A new report estimates that the Missouri medical cannabis market will increase significantly during the next several years.
Medical Cannabis Growth in Missouri
According to GVR, based on application, chronic pain was the dominating market segment in 2021, with a more than 25 percent share owed to a sizable patient base.
GVR says chronic neurogenic-associated pains like arthritis, cancer, headache, and low back issues are only a few symptoms that people treat with cannabis.
GVR says the market will likely experience growth during the forecast period as people learn of cannabis’ benefits and importance.
“Growing evidence of marijuana’s health advantages, rising patient knowledge regarding these benefits, and an increase in the prevalence of chronic conditions are the major factors contributing to the market growth,” states a GVR press release. “In addition, since November 2018, Missouri has allowed the cultivation, processing, manufacturing, and distribution of medical cannabis.”
As a result, GVR says medical cannabis sales have experienced a sharp rise, which has driven market growth in Missouri.
GVR says oils and tinctures accounted for the largest revenue share in 2021, with some significant growth factors like the benefits of oil and tincture utilization over smoking and ease of use.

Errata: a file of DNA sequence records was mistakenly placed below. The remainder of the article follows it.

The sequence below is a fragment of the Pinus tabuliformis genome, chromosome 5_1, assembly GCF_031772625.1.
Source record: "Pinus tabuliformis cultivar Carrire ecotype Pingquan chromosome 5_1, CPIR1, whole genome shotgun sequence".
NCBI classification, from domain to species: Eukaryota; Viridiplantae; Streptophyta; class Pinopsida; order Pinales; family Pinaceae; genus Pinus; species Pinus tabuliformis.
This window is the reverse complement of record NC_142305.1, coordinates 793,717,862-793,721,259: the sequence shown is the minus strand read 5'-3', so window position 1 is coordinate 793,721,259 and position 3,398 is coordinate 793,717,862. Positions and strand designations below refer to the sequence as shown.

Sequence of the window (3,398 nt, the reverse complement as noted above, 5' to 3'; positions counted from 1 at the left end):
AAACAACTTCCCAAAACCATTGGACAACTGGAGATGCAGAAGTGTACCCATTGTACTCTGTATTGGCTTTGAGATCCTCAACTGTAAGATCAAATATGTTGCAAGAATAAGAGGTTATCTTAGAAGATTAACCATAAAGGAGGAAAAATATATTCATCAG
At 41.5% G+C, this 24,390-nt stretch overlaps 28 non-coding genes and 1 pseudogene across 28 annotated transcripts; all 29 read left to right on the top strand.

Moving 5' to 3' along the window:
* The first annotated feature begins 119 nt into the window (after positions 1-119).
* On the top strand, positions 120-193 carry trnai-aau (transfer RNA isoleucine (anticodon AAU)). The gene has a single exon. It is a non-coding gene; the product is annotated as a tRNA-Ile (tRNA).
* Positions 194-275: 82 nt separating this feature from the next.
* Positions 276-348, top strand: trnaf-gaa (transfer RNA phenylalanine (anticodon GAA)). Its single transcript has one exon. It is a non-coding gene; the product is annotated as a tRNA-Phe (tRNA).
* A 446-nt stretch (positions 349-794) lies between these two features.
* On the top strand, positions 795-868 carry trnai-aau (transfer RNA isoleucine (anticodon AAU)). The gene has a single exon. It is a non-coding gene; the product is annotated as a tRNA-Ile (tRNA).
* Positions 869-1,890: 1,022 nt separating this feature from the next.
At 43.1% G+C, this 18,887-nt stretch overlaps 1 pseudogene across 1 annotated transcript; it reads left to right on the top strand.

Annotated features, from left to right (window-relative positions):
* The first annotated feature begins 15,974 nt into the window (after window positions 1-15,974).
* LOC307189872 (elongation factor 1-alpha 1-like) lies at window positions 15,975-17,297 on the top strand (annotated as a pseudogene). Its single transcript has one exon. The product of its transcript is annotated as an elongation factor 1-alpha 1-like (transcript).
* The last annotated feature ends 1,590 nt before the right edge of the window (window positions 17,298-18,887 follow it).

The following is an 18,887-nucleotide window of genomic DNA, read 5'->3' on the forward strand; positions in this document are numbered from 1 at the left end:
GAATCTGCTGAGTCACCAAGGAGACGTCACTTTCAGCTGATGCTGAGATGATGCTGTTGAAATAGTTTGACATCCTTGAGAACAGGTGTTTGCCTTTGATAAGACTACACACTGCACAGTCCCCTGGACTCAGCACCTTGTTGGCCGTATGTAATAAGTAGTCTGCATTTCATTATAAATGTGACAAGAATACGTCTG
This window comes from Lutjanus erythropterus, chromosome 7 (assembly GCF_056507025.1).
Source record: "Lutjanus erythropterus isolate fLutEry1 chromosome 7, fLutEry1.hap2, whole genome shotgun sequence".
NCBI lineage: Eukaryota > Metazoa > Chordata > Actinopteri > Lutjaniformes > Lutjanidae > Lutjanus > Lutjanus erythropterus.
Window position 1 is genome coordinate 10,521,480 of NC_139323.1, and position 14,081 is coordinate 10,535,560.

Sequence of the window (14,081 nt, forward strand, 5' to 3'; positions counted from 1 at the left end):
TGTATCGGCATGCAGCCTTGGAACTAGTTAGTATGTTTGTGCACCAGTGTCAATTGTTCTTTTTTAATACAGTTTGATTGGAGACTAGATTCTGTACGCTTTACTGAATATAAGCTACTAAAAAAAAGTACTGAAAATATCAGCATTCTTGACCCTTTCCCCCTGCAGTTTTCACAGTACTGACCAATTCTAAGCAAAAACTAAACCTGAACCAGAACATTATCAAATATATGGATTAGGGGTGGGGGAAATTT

GVR estimates oils and tinctures will grow the fastest through the forecast period due to increased demand from patients with conditions like PTSD, epilepsy, autism, and chronic pain.
While GVR estimates significant growth in Missouri’s medical cannabis market, it says COVID-19 lockdowns disrupted daily operations and consumer behavor.
With retail stores closed from the lockdowns and suspension of the logistics industry in countries like China and India, GVR says the market experienced a supply deficit.
GVR says supply chain interruptions across the United States also put a tremendous strain on raw material supplies, hindering market growth.
Additionally, GVR says the interruptions have also affected cannabis product manufacturing and, consequently, disrupted Missouri’s medical cannabis supply chain.